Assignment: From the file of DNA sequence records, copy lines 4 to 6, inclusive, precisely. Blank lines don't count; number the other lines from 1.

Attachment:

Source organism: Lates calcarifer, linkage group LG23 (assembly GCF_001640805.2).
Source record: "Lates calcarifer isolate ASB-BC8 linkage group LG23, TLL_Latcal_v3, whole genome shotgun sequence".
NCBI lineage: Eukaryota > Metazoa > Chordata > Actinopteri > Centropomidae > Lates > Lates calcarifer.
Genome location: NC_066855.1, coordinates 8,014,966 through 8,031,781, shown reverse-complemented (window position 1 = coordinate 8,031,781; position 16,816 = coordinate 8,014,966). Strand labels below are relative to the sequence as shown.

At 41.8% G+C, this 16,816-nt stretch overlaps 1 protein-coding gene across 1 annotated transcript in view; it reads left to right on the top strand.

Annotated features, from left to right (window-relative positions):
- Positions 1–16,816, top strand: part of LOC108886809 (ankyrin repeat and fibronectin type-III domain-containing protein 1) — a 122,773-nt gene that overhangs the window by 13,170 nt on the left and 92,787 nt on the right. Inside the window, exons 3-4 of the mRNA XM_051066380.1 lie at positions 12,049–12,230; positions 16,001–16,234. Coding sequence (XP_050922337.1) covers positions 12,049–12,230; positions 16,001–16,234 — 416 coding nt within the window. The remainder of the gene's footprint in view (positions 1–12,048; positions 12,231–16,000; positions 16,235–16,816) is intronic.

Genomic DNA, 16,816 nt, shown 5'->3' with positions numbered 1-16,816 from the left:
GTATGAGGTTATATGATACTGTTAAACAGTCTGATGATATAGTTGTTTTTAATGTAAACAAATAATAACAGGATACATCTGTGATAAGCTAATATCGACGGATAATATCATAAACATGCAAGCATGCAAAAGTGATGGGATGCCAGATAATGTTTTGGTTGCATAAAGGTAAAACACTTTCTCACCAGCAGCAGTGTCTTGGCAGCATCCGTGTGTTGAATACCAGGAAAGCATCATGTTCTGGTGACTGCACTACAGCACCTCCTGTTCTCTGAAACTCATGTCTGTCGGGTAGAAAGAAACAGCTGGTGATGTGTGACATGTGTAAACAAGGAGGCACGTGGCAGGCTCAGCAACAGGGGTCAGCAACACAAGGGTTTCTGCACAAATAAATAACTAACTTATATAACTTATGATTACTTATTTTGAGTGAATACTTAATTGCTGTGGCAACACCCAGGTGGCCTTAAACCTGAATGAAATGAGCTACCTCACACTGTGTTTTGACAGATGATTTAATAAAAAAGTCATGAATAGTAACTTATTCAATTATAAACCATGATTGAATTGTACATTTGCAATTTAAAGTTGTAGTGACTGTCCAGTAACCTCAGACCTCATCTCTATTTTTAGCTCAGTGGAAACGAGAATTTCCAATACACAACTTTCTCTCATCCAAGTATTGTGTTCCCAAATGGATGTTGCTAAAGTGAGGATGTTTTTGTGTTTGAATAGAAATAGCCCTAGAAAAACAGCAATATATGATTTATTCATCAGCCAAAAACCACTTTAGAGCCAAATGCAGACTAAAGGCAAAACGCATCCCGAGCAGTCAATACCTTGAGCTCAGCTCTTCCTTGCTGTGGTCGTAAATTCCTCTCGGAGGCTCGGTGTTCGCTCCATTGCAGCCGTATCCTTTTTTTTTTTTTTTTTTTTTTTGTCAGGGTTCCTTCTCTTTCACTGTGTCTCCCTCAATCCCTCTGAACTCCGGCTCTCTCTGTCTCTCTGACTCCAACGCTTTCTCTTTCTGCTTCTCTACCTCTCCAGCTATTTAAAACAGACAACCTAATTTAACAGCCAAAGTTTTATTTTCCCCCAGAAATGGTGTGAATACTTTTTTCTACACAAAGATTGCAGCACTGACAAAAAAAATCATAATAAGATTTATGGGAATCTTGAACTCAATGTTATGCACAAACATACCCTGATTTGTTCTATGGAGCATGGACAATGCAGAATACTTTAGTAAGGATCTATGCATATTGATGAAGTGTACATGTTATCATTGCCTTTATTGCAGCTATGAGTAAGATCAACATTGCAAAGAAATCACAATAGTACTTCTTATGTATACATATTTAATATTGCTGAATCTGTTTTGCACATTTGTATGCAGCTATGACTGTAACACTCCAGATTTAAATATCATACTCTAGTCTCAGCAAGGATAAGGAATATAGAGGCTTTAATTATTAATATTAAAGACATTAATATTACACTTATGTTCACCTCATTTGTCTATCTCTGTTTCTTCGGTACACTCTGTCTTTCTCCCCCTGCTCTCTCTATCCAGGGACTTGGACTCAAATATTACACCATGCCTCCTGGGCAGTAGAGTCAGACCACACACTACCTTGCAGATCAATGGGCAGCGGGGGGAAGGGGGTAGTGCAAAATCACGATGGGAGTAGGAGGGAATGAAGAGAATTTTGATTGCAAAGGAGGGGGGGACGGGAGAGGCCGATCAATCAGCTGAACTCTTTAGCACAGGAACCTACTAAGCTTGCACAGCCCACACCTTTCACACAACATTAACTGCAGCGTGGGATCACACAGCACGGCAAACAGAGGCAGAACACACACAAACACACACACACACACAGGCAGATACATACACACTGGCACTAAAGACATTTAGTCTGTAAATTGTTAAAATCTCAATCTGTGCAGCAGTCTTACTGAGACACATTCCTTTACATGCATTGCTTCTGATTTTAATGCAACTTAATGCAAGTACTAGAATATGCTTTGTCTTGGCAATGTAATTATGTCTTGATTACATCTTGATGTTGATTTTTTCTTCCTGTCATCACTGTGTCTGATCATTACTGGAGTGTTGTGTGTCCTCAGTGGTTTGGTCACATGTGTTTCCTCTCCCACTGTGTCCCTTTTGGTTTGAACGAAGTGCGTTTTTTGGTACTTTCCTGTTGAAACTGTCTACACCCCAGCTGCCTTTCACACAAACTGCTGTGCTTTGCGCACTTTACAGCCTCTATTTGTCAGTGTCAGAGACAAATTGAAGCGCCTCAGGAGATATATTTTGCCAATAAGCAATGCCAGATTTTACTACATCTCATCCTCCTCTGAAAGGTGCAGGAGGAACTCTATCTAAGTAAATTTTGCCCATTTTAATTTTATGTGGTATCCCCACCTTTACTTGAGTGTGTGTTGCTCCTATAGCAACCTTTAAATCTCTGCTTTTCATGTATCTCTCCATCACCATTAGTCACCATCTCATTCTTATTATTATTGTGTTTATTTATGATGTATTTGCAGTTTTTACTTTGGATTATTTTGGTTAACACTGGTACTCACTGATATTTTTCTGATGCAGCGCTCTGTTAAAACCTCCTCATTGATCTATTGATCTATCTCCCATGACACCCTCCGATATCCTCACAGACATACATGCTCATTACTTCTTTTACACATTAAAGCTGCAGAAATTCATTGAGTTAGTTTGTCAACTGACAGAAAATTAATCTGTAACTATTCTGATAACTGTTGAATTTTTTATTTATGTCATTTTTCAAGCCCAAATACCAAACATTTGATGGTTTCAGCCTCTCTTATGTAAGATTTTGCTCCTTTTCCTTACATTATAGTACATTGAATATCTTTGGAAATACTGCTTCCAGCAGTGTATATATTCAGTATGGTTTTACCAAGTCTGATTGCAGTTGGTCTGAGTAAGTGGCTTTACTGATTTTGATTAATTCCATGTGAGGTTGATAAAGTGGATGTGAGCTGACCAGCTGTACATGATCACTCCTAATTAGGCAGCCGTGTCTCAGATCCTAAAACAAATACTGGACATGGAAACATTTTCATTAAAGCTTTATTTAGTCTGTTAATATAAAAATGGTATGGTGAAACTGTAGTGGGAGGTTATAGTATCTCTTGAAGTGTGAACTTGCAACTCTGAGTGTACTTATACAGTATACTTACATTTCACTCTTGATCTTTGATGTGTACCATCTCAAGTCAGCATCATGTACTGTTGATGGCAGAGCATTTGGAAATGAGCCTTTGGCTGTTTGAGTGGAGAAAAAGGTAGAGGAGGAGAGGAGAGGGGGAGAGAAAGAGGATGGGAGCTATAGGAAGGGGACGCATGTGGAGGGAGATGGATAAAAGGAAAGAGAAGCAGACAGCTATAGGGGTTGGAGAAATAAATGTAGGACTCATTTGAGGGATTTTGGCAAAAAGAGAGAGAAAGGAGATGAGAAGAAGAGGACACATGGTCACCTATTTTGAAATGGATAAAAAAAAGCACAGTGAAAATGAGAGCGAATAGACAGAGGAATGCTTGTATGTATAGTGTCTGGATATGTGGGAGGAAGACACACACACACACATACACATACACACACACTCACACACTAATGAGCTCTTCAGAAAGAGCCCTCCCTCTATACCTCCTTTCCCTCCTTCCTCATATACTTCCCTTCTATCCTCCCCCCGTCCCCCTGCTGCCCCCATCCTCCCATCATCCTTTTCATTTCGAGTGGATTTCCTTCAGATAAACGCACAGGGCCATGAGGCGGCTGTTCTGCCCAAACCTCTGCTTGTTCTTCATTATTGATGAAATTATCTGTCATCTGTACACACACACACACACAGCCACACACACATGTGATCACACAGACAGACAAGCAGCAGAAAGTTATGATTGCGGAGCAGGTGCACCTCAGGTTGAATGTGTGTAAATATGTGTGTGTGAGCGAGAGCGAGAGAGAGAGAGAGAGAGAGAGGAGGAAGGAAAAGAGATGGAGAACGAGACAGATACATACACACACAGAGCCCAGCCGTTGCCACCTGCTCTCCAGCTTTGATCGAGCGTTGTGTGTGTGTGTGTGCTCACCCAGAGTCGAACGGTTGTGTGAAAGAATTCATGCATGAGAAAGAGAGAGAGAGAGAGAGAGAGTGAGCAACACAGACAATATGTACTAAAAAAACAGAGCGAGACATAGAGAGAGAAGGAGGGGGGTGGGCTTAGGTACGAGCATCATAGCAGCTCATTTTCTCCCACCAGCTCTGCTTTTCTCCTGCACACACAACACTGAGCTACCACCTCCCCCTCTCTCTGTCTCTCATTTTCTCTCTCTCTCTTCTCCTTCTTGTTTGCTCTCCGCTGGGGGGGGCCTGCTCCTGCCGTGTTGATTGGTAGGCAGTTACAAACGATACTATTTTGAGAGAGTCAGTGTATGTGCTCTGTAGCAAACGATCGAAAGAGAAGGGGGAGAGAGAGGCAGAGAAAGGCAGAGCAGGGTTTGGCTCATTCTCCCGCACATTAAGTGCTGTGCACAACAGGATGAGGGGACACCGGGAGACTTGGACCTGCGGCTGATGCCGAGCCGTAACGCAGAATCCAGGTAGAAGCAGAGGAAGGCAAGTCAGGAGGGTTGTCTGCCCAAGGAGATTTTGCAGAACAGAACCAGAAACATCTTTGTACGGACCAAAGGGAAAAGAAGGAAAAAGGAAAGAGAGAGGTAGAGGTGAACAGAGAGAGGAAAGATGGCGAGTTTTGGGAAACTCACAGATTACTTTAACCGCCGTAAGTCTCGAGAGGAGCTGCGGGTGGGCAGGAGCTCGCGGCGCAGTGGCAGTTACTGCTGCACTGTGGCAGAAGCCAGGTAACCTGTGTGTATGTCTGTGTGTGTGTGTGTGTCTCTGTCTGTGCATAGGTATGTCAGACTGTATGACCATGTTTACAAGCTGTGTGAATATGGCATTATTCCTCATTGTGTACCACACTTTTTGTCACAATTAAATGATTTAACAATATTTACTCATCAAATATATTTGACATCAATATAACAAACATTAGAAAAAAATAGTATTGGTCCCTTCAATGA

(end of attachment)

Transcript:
Genome location: NC_066855.1, coordinates 8,014,966 through 8,031,781, shown reverse-complemented (window position 1 = coordinate 8,031,781; position 16,816 = coordinate 8,014,966). Strand labels below are relative to the sequence as shown.

At 41.8% G+C, this 16,816-nt stretch overlaps 1 protein-coding gene across 1 annotated transcript in view; it reads left to right on the top strand.

Annotated features, from left to right (window-relative positions):